What has gone wrong this year?

This season, to say that the Predators have struggled with the man advantage would be an understatement. The Predators are an abysmal team with the man advantage even though they are again drawing penalties at a rate above most in the NHL. The Predators are drawing the 4th most power play opportunities, just one behind 3rd place Florida Panthers who have 236, with 235 chances. They are the only team in the top 5 of power play opportunities with under a 21% conversion rate. The 13.19% power play has been improving slightly since the trade deadline acquisition of Wayne Simmonds and pre deadline trade for Brian Boyle. The power play percentage at the deadline was 12.3%.

The two units that were used prior to the trade deadline were as follows:

Filip Forsberg – Craig Smith – Viktor Arvidsson – PK Subban – Ryan Johansson

Ryan Ellis – Kyle Turris – Nick Bonino – Kevin Fiala – Roman Josi

Below is a chart with each units efficiency and Individual shot maps.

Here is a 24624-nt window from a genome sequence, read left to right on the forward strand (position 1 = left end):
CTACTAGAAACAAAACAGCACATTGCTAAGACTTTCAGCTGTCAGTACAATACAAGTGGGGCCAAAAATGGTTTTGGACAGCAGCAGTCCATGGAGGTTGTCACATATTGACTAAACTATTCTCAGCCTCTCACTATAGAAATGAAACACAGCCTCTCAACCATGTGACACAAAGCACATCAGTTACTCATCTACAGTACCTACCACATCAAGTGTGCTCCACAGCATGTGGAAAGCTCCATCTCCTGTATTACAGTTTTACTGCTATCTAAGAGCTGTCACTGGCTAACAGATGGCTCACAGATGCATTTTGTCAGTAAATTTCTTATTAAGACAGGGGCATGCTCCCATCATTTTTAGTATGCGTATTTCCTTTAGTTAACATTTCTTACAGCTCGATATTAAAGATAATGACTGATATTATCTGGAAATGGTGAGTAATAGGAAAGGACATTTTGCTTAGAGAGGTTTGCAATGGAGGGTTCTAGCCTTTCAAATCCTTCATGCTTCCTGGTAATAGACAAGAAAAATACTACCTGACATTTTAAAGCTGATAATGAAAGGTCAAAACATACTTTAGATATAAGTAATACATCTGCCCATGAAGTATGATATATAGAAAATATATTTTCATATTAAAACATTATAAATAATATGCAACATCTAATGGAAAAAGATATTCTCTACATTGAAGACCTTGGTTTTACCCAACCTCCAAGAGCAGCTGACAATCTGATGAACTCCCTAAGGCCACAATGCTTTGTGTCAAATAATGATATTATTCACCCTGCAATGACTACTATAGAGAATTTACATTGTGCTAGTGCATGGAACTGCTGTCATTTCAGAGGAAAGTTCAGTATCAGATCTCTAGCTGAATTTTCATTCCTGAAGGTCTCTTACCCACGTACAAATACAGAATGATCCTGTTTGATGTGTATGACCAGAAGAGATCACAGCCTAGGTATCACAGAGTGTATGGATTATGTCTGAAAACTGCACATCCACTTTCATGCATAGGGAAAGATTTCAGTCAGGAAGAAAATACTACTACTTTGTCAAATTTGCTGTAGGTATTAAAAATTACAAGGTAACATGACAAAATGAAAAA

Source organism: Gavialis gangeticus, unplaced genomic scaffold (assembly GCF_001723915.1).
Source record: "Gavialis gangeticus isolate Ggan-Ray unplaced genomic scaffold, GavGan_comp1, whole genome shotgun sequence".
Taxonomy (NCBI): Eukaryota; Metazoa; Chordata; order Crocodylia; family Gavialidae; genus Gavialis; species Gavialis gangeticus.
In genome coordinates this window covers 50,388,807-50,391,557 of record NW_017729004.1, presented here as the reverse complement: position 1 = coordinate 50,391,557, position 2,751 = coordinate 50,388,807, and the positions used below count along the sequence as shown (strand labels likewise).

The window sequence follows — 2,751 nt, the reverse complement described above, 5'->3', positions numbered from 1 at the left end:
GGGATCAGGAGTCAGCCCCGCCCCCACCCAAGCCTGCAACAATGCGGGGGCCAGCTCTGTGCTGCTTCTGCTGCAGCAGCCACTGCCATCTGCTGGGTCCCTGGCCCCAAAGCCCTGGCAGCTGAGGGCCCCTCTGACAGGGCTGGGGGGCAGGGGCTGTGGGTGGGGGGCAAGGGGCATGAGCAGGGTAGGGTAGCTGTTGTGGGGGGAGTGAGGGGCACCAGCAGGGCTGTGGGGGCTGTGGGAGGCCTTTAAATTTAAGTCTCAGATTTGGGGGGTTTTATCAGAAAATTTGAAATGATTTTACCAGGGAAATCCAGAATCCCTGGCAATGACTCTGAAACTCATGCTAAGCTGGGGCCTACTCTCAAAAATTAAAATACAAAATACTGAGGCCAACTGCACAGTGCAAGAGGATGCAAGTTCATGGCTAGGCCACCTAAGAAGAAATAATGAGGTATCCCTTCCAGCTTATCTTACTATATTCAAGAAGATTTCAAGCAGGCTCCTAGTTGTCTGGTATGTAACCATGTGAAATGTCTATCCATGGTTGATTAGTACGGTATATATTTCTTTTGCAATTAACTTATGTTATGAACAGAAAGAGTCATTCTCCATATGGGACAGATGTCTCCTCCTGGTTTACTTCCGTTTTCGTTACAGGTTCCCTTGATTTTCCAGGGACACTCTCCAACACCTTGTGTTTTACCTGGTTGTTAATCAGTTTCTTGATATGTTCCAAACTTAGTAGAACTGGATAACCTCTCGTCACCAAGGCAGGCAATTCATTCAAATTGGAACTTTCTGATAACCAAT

screenshot/visual from Meghan Hall’s Balls & Sticks tableau

screenshot/visual from Meghan Hall’s Balls & Sticks tableau

The Nashville power play ranks 23rd in shots for on the power play overall but rank 13th with 111 high danger scoring chances. although the team is getting a large number of high danger chances, the team is only shooting 12.2% from those high danger shooting areas. The league average for HDSH% is 20.59% with the top team in the league in the Florida Panthers shooting 30.77%. The team does rank 3rd in the league with 305 low danger scoring chances but is shooting a league worst 9.37% on those shots as well. In the case of the Nashville Predators, the low shooting percentage is often due to the team not having much of a net front presence. Players such as Arvidsson, Sissons, Smith and Bonino have all cycled through the net front role on their power play and none have been able to succeed at both taking the goalies eyes away for shots from other players as well as being able to clean up the rebounds and collect some garbage goals.

Part of the issue with the fact that they are getting high danger chances is that they are all coming from a spot that is considered high danger in most situations, but not as dangerous on the power play. High in the circles. Penalty kills are generally set up in a box or diamond and have players that can get in the way of the shots from the high circles, often leading to blocked shots or weak shots on goal.

Visual from HockeyViz.com, Data collected by Micah Blake McCurdy